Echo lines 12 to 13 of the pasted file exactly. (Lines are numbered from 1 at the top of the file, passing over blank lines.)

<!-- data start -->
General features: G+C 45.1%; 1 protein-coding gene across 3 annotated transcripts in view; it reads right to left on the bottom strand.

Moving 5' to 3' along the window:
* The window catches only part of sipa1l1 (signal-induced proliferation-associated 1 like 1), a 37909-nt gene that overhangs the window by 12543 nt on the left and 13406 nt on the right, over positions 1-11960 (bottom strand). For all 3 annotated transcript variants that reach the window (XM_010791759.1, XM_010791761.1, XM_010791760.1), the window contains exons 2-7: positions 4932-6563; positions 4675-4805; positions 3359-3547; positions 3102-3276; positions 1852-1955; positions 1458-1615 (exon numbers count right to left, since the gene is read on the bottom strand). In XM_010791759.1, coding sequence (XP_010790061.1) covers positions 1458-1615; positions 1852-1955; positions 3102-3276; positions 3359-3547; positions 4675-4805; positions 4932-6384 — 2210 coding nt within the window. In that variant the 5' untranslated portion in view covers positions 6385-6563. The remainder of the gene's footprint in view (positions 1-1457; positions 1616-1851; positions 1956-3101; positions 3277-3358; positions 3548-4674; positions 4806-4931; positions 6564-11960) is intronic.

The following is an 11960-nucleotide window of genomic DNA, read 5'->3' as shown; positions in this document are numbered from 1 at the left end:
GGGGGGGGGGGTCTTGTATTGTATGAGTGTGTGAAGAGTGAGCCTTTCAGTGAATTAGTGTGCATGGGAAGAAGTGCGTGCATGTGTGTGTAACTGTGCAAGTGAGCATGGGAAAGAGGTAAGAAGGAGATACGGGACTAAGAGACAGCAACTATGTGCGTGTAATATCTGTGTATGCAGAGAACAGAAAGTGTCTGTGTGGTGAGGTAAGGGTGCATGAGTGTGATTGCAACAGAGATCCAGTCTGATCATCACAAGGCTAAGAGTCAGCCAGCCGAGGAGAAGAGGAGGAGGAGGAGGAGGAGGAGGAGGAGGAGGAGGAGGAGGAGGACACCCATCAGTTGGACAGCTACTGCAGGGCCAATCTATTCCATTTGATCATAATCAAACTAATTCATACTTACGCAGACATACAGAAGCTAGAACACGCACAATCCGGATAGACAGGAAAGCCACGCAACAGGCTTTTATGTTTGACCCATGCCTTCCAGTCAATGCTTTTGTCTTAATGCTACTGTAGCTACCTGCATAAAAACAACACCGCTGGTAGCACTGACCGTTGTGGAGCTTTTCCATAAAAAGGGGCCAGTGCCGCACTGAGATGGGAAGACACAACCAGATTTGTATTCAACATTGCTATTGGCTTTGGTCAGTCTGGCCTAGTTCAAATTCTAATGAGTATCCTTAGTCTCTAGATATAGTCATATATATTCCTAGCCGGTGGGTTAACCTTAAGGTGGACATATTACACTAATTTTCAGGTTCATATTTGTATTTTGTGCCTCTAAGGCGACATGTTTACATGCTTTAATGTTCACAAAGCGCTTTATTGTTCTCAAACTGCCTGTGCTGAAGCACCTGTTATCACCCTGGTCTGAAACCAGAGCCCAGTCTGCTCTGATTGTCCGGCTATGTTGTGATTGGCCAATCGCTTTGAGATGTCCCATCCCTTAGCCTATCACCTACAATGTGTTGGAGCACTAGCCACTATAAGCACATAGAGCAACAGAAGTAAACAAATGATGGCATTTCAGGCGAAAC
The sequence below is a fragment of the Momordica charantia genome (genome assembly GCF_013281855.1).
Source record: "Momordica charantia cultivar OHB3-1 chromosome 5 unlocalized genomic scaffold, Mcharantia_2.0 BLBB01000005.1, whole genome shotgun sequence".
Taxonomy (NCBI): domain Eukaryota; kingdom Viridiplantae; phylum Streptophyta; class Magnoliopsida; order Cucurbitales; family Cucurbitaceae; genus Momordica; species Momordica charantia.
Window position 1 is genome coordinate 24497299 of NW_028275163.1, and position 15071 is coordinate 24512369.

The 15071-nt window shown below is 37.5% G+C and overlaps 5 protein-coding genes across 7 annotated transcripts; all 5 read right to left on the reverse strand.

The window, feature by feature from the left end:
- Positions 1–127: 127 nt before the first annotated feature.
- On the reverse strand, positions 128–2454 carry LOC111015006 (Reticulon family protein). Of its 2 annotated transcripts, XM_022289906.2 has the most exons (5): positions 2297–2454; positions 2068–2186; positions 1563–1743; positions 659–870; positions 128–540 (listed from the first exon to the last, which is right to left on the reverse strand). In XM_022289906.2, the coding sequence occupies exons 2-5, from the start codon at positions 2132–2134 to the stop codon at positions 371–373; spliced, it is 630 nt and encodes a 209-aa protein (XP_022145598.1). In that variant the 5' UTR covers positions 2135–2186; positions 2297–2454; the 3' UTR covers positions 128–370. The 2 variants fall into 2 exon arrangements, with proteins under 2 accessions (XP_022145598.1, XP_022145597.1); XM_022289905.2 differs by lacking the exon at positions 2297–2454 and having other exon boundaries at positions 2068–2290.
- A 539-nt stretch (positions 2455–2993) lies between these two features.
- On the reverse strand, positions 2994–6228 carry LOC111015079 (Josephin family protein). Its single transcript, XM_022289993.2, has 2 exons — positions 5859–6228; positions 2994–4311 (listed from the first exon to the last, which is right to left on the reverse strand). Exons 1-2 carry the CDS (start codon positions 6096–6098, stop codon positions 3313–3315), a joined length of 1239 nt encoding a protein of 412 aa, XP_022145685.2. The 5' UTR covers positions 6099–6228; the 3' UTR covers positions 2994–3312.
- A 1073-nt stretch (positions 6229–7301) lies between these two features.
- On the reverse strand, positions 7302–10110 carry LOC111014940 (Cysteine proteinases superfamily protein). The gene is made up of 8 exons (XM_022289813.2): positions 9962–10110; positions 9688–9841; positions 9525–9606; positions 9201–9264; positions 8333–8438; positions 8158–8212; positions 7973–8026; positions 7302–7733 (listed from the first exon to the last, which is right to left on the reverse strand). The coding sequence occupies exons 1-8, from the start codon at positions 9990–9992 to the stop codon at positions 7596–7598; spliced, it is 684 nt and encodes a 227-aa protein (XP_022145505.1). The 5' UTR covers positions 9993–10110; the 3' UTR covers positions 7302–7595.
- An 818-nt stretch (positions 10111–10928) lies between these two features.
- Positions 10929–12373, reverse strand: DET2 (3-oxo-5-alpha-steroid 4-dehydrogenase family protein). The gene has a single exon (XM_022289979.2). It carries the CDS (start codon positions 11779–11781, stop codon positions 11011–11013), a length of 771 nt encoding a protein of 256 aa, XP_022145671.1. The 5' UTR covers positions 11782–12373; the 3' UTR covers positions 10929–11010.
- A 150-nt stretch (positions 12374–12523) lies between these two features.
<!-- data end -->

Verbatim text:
- Positions 1–127: 127 nt before the first annotated feature.
- On the reverse strand, positions 128–2454 carry LOC111015006 (Reticulon family protein). Of its 2 annotated transcripts, XM_022289906.2 has the most exons (5): positions 2297–2454; positions 2068–2186; positions 1563–1743; positions 659–870; positions 128–540 (listed from the first exon to the last, which is right to left on the reverse strand). In XM_022289906.2, the coding sequence occupies exons 2-5, from the start codon at positions 2132–2134 to the stop codon at positions 371–373; spliced, it is 630 nt and encodes a 209-aa protein (XP_022145598.1). In that variant the 5' UTR covers positions 2135–2186; positions 2297–2454; the 3' UTR covers positions 128–370. The 2 variants fall into 2 exon arrangements, with proteins under 2 accessions (XP_022145598.1, XP_022145597.1); XM_022289905.2 differs by lacking the exon at positions 2297–2454 and having other exon boundaries at positions 2068–2290.